The dim lights from the hallway foretold the hour of the day. The hospital corridor still bustled with the ICU nurses making their midnight rounds to check in with their patients. She was awake and aware but unable to communicate with the tube down her throat. They had given her just enough to keep the pain at bay but, not enough to make her sleep constantly, for fear she would stop breathing. It really wouldn't have mattered, the end was coming. Her breathing was labored and had the wet death rattle. They had told him she wouldn't make it through the night. He was surprised by her strong grip as she held his hand.
"I'm right here. I love you, Maggie.I won't let go. Don't be afraid now. I know, I'm being a silly old bean now. You were never afraid of anything." The hand tightened and she blinked her eyes. There was a smile in them. She knew exactly what he meant. For years, he had followed Maggie's wild schemes and adventures. She wasn't afraid to try anything at least once. He could still remember her look of utter panic when she decided they should try the Pakistani Restaurant. The curry powder had bit in to her tongue and she didn't know what to do with a mouth full of fire. Always the one for good manners, she felt it would be impolite to spit it out. The panic came when she tried to find a pitcher of water large enough to put out the fire. They had laughed for years about it afterwards. She closed her eyes. There was just the briefest moment between breaths and then she was gone. Alarms were going off. One of the nurses rushed in followed by a doctor. He just shook his head and nodded to the nurse, putting his hand on her arm to stay her from bothering to revive that which had already passed. She gave him the sad, sad look and pulled the sheet over her sweet face. Maggie was gone. All the light and love he had ever had in life had gone away. Soon, they would come and wheel her downstairs to the morgue, awaiting shipment to the Funeral Home. He never understood why they called it a home. Only a home has life in it, not the dead. He picked up his hat and donned his overcoat. It would be cold outside. Maggie always hated the winter.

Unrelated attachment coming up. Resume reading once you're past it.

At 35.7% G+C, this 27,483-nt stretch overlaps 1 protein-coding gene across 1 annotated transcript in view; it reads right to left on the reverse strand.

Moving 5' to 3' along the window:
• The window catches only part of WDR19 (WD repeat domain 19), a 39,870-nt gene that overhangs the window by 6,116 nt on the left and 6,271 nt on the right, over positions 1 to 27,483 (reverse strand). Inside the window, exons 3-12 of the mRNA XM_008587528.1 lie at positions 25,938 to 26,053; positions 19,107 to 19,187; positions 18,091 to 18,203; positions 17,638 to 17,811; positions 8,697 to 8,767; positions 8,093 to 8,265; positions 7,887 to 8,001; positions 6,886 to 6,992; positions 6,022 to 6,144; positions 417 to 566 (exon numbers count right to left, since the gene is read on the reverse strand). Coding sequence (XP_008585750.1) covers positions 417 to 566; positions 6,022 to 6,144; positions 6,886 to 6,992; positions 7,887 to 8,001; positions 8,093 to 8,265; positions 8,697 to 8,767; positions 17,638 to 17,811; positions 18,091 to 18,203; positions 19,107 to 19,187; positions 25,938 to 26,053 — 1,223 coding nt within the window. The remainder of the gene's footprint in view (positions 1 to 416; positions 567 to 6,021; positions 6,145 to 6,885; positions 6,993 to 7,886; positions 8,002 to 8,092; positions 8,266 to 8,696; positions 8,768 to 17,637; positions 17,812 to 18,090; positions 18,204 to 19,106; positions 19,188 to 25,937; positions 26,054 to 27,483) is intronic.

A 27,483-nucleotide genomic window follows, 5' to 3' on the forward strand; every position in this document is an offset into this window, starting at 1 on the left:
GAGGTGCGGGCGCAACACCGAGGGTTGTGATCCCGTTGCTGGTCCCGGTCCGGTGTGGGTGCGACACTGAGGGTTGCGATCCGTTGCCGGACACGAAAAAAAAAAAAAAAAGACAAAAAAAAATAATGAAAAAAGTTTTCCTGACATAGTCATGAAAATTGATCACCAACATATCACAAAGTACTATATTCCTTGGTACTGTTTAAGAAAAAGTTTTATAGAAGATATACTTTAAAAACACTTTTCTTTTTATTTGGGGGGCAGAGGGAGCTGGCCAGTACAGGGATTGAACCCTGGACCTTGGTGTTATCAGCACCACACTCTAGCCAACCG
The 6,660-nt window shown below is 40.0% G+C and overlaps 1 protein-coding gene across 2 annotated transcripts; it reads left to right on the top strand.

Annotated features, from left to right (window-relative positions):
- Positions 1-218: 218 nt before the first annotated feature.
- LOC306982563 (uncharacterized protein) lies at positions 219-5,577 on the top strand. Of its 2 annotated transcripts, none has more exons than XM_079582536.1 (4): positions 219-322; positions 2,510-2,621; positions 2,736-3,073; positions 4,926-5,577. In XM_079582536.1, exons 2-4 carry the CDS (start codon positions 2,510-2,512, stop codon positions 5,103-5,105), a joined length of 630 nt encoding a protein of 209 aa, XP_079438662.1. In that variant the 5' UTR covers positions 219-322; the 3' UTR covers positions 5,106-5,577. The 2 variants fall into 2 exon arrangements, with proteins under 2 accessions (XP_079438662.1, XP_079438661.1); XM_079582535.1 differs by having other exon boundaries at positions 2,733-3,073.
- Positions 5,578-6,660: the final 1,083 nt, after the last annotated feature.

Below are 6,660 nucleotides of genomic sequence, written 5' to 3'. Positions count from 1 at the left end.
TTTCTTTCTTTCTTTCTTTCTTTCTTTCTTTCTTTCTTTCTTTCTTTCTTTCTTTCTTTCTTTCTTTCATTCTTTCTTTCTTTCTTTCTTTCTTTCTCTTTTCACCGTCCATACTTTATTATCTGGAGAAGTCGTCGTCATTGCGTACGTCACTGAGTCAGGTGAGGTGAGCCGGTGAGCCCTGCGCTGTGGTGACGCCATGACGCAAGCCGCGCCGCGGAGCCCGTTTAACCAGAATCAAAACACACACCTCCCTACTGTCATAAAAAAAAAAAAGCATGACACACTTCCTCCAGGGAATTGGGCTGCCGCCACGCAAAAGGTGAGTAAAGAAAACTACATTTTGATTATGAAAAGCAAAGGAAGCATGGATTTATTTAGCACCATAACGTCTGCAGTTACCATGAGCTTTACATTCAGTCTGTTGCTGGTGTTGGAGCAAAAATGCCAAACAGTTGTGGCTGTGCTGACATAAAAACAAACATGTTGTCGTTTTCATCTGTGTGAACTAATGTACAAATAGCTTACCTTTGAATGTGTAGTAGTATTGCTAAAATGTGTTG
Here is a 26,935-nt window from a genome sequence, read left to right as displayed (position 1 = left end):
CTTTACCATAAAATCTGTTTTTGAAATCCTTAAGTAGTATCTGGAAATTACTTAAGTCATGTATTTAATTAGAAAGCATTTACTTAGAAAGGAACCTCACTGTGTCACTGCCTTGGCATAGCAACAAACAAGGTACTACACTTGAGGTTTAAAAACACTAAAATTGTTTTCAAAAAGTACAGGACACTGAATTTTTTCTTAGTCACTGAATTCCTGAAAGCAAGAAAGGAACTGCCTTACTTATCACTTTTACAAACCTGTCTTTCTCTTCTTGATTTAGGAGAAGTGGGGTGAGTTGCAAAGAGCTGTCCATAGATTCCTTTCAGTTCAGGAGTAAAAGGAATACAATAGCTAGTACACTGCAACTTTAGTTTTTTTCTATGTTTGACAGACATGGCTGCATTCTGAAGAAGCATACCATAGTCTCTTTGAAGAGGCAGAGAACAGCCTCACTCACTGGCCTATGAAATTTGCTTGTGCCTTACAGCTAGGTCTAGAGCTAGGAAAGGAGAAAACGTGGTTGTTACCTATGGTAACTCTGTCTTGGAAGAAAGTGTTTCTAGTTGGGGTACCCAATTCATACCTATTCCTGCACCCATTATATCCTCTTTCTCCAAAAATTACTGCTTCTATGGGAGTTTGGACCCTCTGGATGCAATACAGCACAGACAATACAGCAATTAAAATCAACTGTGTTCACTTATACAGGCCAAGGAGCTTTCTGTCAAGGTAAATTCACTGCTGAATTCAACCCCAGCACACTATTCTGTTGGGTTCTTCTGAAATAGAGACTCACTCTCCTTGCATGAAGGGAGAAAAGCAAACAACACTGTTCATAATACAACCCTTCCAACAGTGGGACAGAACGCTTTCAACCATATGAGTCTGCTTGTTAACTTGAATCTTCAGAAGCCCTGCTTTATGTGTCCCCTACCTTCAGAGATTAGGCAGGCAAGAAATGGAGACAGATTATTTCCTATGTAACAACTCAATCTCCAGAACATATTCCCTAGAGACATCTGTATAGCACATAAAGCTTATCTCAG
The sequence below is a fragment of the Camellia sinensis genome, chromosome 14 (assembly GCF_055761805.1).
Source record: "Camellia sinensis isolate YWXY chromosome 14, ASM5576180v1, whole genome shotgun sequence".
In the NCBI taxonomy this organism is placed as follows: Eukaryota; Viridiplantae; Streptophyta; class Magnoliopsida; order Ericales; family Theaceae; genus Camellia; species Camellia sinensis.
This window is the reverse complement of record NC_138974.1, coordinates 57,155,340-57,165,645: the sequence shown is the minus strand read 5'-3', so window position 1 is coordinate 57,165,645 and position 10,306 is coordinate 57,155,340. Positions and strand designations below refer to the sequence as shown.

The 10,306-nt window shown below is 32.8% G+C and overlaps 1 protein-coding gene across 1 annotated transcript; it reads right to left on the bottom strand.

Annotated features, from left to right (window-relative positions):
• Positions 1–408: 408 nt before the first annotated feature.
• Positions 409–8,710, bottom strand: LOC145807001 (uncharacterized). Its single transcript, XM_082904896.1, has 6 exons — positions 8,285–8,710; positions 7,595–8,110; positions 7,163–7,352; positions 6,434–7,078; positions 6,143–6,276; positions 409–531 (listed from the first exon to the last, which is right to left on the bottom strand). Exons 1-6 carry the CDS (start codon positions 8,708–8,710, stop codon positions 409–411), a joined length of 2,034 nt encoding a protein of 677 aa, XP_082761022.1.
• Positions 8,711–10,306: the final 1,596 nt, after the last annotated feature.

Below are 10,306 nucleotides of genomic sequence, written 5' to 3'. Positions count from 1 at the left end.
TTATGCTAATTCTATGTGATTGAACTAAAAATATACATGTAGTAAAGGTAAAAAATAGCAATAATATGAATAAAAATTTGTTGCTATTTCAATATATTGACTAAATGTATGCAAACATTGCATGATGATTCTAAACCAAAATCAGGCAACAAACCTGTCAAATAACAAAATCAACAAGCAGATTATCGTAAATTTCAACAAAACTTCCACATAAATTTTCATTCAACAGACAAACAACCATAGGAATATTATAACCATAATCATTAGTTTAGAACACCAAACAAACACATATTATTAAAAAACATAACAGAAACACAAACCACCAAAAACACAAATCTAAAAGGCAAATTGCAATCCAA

The elevator propelled him to the lobby alone. At this late hour, few if any visitors would be around. For some reason he couldn't cry. The tears weren't going to come just yet. They would in time, he guessed, but, not tonight, not in a hospital elevator. Maybe when he got home. Maybe never. Maybe he would just hang on to his pain and grief and hold it bottled up inside, allowed never to escape. Maybe that was his way of holding on to her for as long as he could. He could still feel her fingers tightening around his. Like a ghostly impression, her love had flowed into his hand from hers. He could still feel her close by. The night air was crisp and cold. The stars were out. He had parked the car close by. He stood for a moment to drink in the coldness. It felt good, clean. Something bumped his leg. He looked down. An orange ball of fluff meowed back at him.
"Well, who might you be?" The young cat came willingly into his arms and tried to snuggle deeply for the warmth. Obviously under-fed and a stray, he made the decision without much thought.
"I think I'll call you Maggie. How's that?" The cat meowed once and began to purr.